Friday, June 24, 2022

 What I Learned From. . .

The Wisdom of Crowds

I’ve been following the Age of Madness trilogy for the last couple of years, and have to say; so far, I’ve thoroughly enjoyed it. Joe Abercrombie writes heroically proportioned fantasy, and to see this one end will leave a void, hard to fill.

So, let’s set the scene for this concluding tale:


Chaos. Fury. Destruction.

The Great Change is upon us . . .

Some say that to change the world you must first burn it down. Now that belief will be tested in the crucible of revolution: the Breakers and Burners have seized the levers of power, the smoke of riots has replaced the smog of industry, and all must submit to the wisdom of crowds.

With nothing left to lose, Citizen Brock is determined to become a new hero for the new age, while Citizeness Savine must turn her talents from profit to survival before she can claw her way to redemption. Orso will find that when the world is turned upside down, no one is lower than a monarch. And in the bloody North, Rikke and her fragile Protectorate are running out of allies . . . while Black Calder gathers his forces and plots his vengeance.

The banks have fallen, the sun of the Union has been torn down, and in the darkness behind the scenes, the threads of the Weaver's ruthless plan are slowly being drawn together . . .


Now, THAT’s the way to capture the imagination. And that phrase; “. . . all must submit to the wisdom of crowds.” It’s perfect. Because as we all know –and as history so poignantly testifies – when the mob runs riot, the last vestiges of humanity are often cast aside in favor of a brand of ‘wisdom’ that is as foul as it is tyrannical, to say the least.

And – No Spoilers – that’s exactly what you get in this story.

The trouble with change is that the goalposts are always shifting. One man’s rise becomes another man’s fall; someone’s gain, the other’s loss. And the actual extent of the change itself? Well, you’re on unsettled ground from the outset, as what some will view as going way too far, will never be enough for those conditioned to rebel. Yes, rumbling of the Great Change echoes throughout the length and breadth of the Union, and far into the north. War ravages the land. No one is safe. What’s lawful & expected today, becomes villainous and repulsive the next. Duplicity, disloyalty, deceit. All become the norm. Far from bringing peace and harmony, the Change brings nothing but fear and reprisals; unrest and discontent. And those who are supposed to set the example are far from innocent.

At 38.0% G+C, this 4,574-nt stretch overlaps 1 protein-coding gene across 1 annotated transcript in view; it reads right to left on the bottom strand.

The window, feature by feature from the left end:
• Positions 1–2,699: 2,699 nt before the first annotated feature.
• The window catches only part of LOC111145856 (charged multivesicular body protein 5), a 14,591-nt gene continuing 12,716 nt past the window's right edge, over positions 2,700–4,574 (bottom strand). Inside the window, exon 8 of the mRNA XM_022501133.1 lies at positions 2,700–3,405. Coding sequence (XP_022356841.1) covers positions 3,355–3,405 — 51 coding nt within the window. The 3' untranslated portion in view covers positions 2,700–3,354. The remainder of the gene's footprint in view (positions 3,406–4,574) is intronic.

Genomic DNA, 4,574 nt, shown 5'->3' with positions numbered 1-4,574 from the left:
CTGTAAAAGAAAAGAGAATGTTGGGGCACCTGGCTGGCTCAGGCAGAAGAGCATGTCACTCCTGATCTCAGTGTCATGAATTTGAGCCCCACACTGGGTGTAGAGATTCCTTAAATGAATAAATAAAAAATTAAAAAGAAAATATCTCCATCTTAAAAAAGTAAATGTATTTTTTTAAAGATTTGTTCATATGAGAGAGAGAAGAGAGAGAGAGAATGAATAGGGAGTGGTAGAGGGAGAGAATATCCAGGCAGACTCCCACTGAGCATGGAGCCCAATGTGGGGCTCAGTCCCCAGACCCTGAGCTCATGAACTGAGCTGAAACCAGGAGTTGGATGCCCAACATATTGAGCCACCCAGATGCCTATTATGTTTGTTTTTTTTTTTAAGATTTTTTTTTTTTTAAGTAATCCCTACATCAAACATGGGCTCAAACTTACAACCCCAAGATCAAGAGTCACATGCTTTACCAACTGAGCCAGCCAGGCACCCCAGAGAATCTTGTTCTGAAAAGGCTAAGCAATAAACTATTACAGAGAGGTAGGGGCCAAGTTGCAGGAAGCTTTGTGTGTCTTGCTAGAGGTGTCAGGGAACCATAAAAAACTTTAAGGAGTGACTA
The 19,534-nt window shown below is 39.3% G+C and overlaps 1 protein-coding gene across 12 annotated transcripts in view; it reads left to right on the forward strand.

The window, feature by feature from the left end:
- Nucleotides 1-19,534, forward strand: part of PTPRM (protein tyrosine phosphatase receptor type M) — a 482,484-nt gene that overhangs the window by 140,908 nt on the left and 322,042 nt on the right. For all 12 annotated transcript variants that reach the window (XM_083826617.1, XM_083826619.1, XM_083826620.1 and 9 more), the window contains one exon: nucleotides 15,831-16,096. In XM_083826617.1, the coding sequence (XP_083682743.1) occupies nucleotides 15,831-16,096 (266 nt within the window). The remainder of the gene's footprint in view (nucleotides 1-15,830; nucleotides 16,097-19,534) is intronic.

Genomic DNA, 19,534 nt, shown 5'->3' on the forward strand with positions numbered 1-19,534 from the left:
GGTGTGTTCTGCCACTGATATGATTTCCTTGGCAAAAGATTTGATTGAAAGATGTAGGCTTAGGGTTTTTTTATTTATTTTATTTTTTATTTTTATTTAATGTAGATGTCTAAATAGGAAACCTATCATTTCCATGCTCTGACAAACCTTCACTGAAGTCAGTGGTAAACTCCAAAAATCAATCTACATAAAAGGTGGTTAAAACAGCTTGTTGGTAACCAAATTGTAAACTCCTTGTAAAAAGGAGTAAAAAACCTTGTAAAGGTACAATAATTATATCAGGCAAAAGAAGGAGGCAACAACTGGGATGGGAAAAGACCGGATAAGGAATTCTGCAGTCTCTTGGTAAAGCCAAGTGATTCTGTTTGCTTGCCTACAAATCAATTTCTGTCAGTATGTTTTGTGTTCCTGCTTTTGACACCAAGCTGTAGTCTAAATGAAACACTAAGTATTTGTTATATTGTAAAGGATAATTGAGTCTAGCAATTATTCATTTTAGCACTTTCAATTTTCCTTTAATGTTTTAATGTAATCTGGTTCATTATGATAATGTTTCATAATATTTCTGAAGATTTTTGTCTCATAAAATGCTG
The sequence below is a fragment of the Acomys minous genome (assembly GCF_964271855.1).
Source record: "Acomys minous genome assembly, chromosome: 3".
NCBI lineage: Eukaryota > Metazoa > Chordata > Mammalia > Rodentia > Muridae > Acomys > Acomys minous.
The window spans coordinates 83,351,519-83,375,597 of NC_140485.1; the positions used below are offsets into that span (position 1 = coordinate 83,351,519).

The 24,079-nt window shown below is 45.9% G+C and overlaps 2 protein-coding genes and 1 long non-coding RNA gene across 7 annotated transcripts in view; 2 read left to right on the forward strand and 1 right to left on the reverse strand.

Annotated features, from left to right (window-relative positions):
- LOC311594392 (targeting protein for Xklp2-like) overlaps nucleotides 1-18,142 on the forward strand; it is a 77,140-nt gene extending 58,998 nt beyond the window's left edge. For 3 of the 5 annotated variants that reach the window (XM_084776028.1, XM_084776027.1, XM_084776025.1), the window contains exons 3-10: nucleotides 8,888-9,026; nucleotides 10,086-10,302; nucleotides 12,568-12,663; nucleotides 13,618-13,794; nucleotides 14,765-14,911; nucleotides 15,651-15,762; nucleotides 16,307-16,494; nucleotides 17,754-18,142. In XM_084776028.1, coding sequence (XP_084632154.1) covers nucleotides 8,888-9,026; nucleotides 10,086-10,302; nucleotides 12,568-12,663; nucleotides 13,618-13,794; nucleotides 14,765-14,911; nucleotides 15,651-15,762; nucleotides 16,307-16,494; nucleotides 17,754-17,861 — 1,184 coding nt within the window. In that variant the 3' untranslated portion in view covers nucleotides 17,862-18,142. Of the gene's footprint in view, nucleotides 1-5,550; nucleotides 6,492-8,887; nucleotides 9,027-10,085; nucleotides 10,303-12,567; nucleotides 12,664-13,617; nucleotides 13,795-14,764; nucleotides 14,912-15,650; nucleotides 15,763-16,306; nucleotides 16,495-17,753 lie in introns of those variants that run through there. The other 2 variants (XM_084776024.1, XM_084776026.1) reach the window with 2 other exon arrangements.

Abercrombie encapsulates this seismic instability from the outset. The intrigue is as nail biting as it is callous; the betrayals as inevitable as they are a complete surprise; the battles as vividly visceral as they are visionary in scope. A great deal happens during this novel – to a lot of people – but not once do you lose the threads of a story arc that is as brutally brilliant as it is barbaric and bloodthirsty. Yet here’s the thing. We may be delving into a work of fantasy, yet Abercrobie captures the fickle nature of man’s inhumanity to man – and revels in it so well – that you can actually relate to how his characters think and act, bringing it into the realms of reality.

My only criticism is that, for such a maestro of plot construction and execution, Abercrombie seemed to condense the conclusion of the story? It seemed rushed, somehow, as if he was eager to get to the end. Don’t get me wrong, there are all the usual final ‘plot twists’ and ‘reveals’ that always add a satisfying heat to his spicy servings of mishap and mayhem. But I don’t know, I was left wanting. . .

Until I trod cautiously into the last chapter, that is.

Fans of Abercrombie know that he will sprinkle a few seeds in all sorts of innocuous places as the story develops. Then he’ll ‘forget’ about them . . . until it’s time to dig them up, waggle them in your face, and stuff you down your throat. (NO SPOILERS – but you get an example of this near the end of the book, in a bittersweet moment when Black Rikke relates back to one of her earlier Long Eye visions, and how it’s eventual fulfillment always baffled her. Until . . . ?)

Well, thank the gods of death and destruction, if Rikke/Abercrombie does it again in the very last chapter. As I say, no spoilers. But you’ll see what I mean when you get there.

As such, I suspect this might not be the last we see of Midderland?

Bring it on!

Thursday, June 9, 2022

 How About THIS
For a Gem of a Story?

The Darkest Sin

When I take a break from my usual literary diet of sci-fi, fantasy, paranormal, and straight out horror, I always seem to swing toward a good thriller. Imagine my joy, then, when I came across the blurb for The Darkest Sin, the first in Jeff Crawford’s The Gun Hand Series:


One-time drifter, Walsh Ritter, suddenly finds he has a taste and talent for doing the things most would never consider, being a gun hand… a killer for hire. Having the requisite skills and a lack of conscience propels him to the top of the pile of men who do this type of work. A small fortune is offered to him by a ruthless mining baron, but the cost to his sensibilities is too high.